Mario has never been so crisp and charming as he and his paper friends roam the papercraft world. His newly found friend Olivia is an origami trying to stop her brother from chaos. Paper Mario starts strong, introducing Olivia’s brother Olly, who has gone rouge. Olly has turned Princesses Peach into an origami and plans to fold the world into origamis as well. Olly then wraps Princess Peach’s Castle in streamers and unleashes the folded soldiers. It is up to Mario and Olivia to unravel all four streamers and save the princess.
Instead of fighting the traditional paper flat goombas and koopas, you will be facing folded soldiers (origamis) that look like goombas, bats, and shy guys who are determined to fold Mario at his will. This opens the opportunity for the paper enemies to be on your side for once. The enemies who are now friends gives the game a different outlook that feels like you have made new friends and have a whole team on your side.
Instead of the traditional level style, the game is seen as a continuous adventure, with toad town serving as a central hub. Here you can access all the worlds (once unlocked), the shops, and the docks to the open sea. There are plenty of bright, colorful worlds to explore in Paper Mario. The deep oranges and purple colors of autumn heights had a lot to offer like tall swaying grass fields and a crazy river ride down the rapids. Shogun studios is a ninja themed amusement park where Mario gets to act in a cleverly crafted play and participate in ninja-like games. The scorching sandpaper desert took some brains to solve tricky riddles that unlocked the pieces to all four towers. While out in the desert, you could always check into the bright and exciting Shroom City. This town put off a Vegas-like feel with the neon lights and pool party hotels. The night lights reflecting into the local town oasis was a sight to see. I found myself always wanting to explore each part of the game. Whether at the open sea, a quiet hidden café, or in the desert, each destination in Paper Mario has detail, color, and excitement.
Paper Mario: The Origami King is funny, and witty, with its sarcastic, smart-alecky jokes. Every character has something to say, adding charm and personality to the game. Whether you pick up a bomb-omb, a toad who claims to be a professor, or just saving a folded toad, each one is unique in their personality. One of the best aspects of the game are the hidden toads throughout the game. There are hundreds of toads that the origami soldiers folded up. Each toad is craftily hidden in every nook and cranny; from a folded-up flower to a beetle crawling on the wall, it is your duty to save them all. I determinedly told myself that “no toad left behind” quote multiple times in hopes of finding them all. There are little tools like a toad bell and a toad detector that make finding the harder toads easier. The dialog given by the toads you find is cute and corky, not to mention each toad you save becomes a part of the crowd while fighting the enemies. They can cheer you on and help fight in the arena.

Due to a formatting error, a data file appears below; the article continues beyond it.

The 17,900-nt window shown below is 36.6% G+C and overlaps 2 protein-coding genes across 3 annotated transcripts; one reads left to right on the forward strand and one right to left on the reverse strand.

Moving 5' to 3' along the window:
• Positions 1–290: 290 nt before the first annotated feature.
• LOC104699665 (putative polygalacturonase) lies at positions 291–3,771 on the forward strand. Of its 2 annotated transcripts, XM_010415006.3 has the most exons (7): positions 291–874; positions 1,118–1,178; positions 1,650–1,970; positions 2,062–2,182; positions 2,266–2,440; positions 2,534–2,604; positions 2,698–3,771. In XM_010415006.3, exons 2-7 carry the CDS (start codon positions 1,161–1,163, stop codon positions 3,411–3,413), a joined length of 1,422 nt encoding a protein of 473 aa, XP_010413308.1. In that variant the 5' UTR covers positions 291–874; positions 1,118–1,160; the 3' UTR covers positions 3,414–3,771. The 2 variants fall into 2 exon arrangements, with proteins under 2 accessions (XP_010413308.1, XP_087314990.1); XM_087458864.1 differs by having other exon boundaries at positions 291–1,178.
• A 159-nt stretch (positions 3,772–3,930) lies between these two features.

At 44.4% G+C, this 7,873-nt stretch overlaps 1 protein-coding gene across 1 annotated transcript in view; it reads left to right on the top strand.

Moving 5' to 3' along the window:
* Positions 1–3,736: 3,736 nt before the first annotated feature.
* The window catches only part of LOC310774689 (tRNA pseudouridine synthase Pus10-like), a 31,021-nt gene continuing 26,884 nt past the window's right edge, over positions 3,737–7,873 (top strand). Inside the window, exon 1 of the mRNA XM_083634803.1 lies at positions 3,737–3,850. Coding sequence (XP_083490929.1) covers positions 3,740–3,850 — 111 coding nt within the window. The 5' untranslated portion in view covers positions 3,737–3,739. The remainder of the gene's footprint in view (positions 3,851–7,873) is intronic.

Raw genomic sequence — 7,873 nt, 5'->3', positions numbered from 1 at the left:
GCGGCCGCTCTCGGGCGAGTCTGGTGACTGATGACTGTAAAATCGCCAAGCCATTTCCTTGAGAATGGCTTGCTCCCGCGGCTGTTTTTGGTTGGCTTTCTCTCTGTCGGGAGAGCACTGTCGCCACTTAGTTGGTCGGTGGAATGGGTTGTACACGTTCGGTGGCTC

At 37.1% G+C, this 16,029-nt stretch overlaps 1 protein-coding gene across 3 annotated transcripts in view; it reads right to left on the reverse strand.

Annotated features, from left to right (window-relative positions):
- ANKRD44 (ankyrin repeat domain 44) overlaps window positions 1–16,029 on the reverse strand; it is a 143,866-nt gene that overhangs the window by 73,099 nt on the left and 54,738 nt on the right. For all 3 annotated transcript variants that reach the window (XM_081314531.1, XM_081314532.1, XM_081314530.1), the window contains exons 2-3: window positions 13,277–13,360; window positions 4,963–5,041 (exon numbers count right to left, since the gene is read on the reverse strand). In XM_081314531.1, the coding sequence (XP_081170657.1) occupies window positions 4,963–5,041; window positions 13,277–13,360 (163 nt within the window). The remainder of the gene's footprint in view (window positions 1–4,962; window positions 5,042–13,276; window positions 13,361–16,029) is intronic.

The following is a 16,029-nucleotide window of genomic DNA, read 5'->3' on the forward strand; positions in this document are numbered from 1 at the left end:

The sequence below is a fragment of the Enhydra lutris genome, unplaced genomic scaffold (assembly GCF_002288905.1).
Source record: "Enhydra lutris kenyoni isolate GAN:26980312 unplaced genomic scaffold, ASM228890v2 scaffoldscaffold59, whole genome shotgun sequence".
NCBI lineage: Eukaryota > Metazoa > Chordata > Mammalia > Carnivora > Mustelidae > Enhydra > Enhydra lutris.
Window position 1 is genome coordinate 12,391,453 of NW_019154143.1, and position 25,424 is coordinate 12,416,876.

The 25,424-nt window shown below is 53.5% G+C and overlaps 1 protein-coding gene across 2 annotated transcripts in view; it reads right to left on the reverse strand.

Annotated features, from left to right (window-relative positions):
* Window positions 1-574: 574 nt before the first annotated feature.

The combat style in Paper Mario is very different compared to the previous Paper Mario’s. Instead of the traditional RPG style fight, this time, it is more like a puzzle. Mario is placed in the center of 4 rings, while the enemies are dispersed on the rings. Your job is to line up the enemies for Mario to attack correctly. Sometimes these puzzles can be fun while other times can be frustrating. You are only given a certain number of moves to make in a certain amount of time, keeping you on your toes while in battle. At times, I found myself wanting to mindlessly play the game, while the combat puzzle ring prevented that from happening. Running into enemies back to back, triggering a battle of moving rings got old at times. Boss fights are even different in their way. Instead of Mario in the center of the fight, it is the enemy in the center. The boss fights were my favorite combat style in the game. You must move the rings to align arrows that guide Mario to set up an attack against the boss. Overall, the combat is different and can be aggravating, but it is respectable for something so new.
Paper Mario The Origami King may not have played like the fans wanted, but it is undoubtedly what the switch franchise needed. As a first-time Paper Mario play, I absolutely loved this game. The comic relief, along with exploring what felt like an open world was great. I even got attached to the travelers along the way, meaning there was significant character development along every journey. Overall Paper Mario is charming and full-hearted. I loved exploring all the fun, colorful places with Olivia and our travel companion. The ring battles can be triggering at times, but the unique boss fights make up for it. Toad hunting was one of my favorite aspects of the game, mainly to see them later rooting me on in battle. Paper Mario: The Origami King is a delight and must-have switch title if you are up for another fun, Mario adventure.
The Ruling Score: 8.5